“Some significant steps have been taken to address the human rights consequences of the March 2008 events, but more needs to be done to promote reconciliation in society and reinforce public trust towards the authorities”, said the Council of Europe Commissioner for Human Rights, Thomas Hammarberg, releasing today a report on his visit to Armenia carried out in January 2011. The report focuses on human rights issues related to the March 2008 events, freedom of expression and freedom of assembly and association, and the human rights situation in the army.
The Commissioner considers that the use of force on 1-2 March 2008 was excessive and that the investigation into the ten deaths has not been effective. “None of the perpetrators have been identified to date. Command responsibility of senior officials within the police and the security services appears not to have been seriously considered. The Armenian authorities should pursue vigorously these investigations and bring all those responsible to account. The families of the ten victims should receive adequate compensation for the loss of their relatives and should be fully associated to and informed about the investigation.” The Commissioner welcomes the recent instruction from President Sargsyan with regard to the investigation into the death cases and hopes that this will be translated into concrete progress in identifying and punishing those responsible.
While welcoming the release of many of those deprived of their liberty in connection to the March 2008 events, three of whom were released after his visit, the Commissioner continues to have serious concerns about the situation of remaining imprisoned opposition activists and urges the Armenian authorities to release them.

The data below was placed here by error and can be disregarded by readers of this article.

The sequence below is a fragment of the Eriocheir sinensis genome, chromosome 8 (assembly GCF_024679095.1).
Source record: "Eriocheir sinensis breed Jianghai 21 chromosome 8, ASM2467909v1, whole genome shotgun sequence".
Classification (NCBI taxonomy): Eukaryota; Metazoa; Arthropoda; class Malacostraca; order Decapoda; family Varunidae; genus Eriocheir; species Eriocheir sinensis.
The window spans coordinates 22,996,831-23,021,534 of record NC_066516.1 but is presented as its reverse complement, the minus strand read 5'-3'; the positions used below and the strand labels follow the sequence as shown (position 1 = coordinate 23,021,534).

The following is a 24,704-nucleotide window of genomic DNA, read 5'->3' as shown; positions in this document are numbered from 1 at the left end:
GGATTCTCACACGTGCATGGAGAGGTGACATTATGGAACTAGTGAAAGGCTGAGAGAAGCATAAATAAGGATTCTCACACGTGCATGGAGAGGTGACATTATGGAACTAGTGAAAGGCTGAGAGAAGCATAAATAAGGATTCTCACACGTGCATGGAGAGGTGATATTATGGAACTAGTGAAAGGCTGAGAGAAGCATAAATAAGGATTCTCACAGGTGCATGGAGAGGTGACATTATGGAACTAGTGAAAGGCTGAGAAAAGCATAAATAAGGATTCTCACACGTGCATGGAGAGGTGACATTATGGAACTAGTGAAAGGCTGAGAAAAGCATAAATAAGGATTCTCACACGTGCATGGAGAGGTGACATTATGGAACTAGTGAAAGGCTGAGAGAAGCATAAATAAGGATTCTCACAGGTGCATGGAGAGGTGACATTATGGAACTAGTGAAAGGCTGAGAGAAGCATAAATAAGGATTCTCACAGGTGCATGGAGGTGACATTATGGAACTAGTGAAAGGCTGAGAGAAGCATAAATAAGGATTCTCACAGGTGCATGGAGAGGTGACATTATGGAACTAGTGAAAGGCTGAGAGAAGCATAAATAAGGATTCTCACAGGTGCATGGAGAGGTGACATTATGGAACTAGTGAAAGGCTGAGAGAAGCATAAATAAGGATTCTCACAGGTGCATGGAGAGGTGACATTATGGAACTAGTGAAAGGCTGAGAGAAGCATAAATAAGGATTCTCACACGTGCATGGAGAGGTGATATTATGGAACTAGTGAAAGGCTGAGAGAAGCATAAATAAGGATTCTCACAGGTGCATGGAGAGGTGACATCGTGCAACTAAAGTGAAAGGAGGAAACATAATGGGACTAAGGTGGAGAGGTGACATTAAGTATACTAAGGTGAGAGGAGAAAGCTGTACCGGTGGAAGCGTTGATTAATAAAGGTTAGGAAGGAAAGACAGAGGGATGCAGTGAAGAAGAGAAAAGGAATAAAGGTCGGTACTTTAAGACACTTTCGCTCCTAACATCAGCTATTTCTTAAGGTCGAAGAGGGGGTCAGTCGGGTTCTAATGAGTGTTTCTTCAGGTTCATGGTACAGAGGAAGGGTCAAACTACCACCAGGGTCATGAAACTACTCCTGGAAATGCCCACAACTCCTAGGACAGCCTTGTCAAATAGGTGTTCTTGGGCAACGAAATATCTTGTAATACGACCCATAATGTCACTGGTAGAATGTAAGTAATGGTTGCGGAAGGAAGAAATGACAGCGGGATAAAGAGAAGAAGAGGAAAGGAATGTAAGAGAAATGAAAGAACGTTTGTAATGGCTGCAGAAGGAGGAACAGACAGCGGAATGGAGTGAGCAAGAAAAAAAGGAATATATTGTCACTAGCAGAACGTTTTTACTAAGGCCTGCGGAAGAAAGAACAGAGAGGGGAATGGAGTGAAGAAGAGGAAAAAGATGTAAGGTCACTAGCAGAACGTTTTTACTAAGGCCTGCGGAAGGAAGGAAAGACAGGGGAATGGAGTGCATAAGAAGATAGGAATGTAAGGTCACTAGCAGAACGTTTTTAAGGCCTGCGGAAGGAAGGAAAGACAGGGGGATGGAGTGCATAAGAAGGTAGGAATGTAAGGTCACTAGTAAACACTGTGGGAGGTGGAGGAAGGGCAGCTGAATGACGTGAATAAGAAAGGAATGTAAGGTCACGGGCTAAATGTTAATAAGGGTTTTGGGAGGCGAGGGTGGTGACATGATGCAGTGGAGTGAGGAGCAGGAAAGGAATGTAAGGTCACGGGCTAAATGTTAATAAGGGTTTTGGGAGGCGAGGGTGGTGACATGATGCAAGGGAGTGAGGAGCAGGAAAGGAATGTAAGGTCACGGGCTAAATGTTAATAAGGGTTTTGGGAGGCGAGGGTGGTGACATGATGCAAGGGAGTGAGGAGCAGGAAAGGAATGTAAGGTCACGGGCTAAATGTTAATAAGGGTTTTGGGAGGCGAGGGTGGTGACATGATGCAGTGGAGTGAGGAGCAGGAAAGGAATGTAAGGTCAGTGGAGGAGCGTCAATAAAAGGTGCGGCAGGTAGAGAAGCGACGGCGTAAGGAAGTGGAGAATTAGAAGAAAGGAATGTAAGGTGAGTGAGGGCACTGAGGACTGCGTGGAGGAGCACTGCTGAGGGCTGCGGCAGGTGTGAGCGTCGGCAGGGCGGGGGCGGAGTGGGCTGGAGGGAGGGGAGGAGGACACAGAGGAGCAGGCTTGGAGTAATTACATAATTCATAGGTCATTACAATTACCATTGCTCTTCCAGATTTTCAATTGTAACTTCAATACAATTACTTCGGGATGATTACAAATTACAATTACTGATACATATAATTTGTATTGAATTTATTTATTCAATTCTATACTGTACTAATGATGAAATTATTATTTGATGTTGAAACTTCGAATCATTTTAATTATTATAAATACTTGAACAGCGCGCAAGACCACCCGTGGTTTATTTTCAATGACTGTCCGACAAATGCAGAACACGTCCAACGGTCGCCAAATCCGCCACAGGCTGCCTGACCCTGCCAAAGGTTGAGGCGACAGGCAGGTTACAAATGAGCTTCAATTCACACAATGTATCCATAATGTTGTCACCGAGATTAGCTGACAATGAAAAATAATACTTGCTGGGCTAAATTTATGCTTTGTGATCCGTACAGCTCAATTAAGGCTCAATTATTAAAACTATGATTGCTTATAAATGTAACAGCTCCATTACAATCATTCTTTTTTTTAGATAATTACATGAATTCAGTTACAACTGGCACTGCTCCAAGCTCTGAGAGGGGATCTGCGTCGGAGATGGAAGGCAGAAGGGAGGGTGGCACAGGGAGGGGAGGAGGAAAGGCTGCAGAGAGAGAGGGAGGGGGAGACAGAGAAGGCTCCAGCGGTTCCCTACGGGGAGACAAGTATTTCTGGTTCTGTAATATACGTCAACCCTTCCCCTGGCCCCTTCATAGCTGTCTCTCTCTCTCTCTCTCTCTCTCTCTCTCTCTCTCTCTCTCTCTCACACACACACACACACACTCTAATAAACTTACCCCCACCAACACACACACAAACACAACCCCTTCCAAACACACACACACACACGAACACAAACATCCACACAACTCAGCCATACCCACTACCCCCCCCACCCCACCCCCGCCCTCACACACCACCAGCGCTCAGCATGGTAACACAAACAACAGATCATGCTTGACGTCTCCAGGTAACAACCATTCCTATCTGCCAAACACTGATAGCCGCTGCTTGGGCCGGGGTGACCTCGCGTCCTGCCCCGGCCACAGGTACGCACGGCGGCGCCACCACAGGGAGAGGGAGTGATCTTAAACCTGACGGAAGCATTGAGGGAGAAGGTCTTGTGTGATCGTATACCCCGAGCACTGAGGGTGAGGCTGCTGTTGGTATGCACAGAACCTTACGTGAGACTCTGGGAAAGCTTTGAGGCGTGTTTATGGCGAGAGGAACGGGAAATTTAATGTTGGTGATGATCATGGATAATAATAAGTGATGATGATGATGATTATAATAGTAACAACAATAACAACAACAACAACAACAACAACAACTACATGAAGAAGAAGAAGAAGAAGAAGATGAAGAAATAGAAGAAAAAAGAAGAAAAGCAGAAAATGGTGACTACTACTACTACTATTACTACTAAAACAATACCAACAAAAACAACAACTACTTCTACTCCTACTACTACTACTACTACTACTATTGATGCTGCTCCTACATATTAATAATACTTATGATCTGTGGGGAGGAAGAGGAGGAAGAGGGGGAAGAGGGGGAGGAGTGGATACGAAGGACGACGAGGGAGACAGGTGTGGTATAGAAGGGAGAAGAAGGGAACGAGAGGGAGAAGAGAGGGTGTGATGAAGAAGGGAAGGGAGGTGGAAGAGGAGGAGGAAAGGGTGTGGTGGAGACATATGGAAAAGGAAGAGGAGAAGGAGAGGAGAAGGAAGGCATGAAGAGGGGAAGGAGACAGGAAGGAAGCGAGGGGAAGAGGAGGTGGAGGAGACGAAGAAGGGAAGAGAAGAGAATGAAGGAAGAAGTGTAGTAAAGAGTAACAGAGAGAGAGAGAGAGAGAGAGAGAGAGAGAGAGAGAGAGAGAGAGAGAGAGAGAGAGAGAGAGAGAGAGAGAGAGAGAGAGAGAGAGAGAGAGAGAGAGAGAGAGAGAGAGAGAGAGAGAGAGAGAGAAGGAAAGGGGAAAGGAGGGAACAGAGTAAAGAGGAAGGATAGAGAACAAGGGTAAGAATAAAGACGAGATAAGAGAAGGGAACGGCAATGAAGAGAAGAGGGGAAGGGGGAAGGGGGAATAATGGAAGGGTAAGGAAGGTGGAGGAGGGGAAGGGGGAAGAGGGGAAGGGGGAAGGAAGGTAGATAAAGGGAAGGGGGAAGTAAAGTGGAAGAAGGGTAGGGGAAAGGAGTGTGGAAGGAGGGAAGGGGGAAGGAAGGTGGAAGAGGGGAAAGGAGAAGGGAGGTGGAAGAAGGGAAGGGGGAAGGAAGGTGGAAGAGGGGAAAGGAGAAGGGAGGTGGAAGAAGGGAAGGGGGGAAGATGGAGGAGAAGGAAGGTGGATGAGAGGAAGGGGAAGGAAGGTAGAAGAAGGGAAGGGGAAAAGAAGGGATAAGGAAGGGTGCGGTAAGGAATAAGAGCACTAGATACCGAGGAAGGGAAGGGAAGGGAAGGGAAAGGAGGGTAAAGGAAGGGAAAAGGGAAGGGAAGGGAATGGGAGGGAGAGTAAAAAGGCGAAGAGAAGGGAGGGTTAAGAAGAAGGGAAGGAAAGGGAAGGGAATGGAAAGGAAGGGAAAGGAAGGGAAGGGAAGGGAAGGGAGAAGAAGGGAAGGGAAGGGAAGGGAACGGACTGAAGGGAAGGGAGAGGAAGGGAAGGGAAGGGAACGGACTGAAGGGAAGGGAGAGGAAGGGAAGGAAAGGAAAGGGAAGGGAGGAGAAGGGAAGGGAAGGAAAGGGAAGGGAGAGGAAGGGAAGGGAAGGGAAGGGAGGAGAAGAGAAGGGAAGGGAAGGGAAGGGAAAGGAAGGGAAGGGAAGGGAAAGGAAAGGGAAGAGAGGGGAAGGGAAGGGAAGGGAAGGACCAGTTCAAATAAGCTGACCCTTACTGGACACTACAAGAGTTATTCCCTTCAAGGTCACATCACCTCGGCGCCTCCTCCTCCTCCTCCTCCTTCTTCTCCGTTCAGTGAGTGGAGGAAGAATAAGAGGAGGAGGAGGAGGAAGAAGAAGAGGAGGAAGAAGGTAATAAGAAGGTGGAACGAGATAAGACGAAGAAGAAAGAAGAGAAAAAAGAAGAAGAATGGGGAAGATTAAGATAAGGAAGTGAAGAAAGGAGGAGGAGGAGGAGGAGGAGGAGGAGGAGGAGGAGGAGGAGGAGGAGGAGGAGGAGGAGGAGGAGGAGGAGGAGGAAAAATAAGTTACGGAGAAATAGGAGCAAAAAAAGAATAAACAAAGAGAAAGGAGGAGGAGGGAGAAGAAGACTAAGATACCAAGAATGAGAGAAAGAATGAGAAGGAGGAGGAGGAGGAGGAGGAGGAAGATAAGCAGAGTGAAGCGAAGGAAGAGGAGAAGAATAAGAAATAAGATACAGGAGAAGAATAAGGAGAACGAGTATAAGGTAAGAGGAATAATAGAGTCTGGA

The report also pays particular attention to freedom of expression, including freedom and diversity of the media. While welcoming the decriminalisation of libel and insult through last year’s amendments to the Criminal Code, the Commissioner remains concerned about the increase of cases brought against media outlets on the basis of amendments to the Civil Code. He stresses that unreasonably high fines in civil cases relating to media should be avoided. At the same time, ethical standards for journalism and a system of self-regulation should be encouraged.
Expressing alarm over the attacks and pressure on journalists that have taken place in the past two years, the Commissioner calls upon the country’s leadership to firmly condemn such incidents and to take measures to prevent their recurrence.
The implementation in practice of the right to freedom of peaceful assembly in Armenia also remains a source of concern. “Unlawful and disproportionate impediments on peaceful assemblies, such as intimidation and arrest of participants, disruption of transportation means and blanket prohibitions against assemblies in certain places, should be immediately discontinued. It is crucial that the behaviour and actions of police forces during assemblies abide by human rights standards.”
Commissioner Hammarberg therefore encourages the Armenian authorities to review the national legal framework and practice related to freedom of expression, freedom of the media and freedom of assembly in order to bring it in compliance with human rights standards.
The report also addresses the issue of non-combat deaths, torture and ill treatment which have occurred in the Armenian army and have featured prominently in the country’s public debate. “The Armenian authorities should intensify their efforts to eliminate such grave cases of abuse in the military and to put an end to the impunity of perpetrators and responsible commanders.”
There is also an urgent need to review the Law on Alternative Service and to create a genuinely civilian service option, whose length should not be perceived as punitive, deterrent or discriminatory. Finally, the Commissioner strongly recommends releasing all conscientious objectors who are in prison because of non-performance of military service.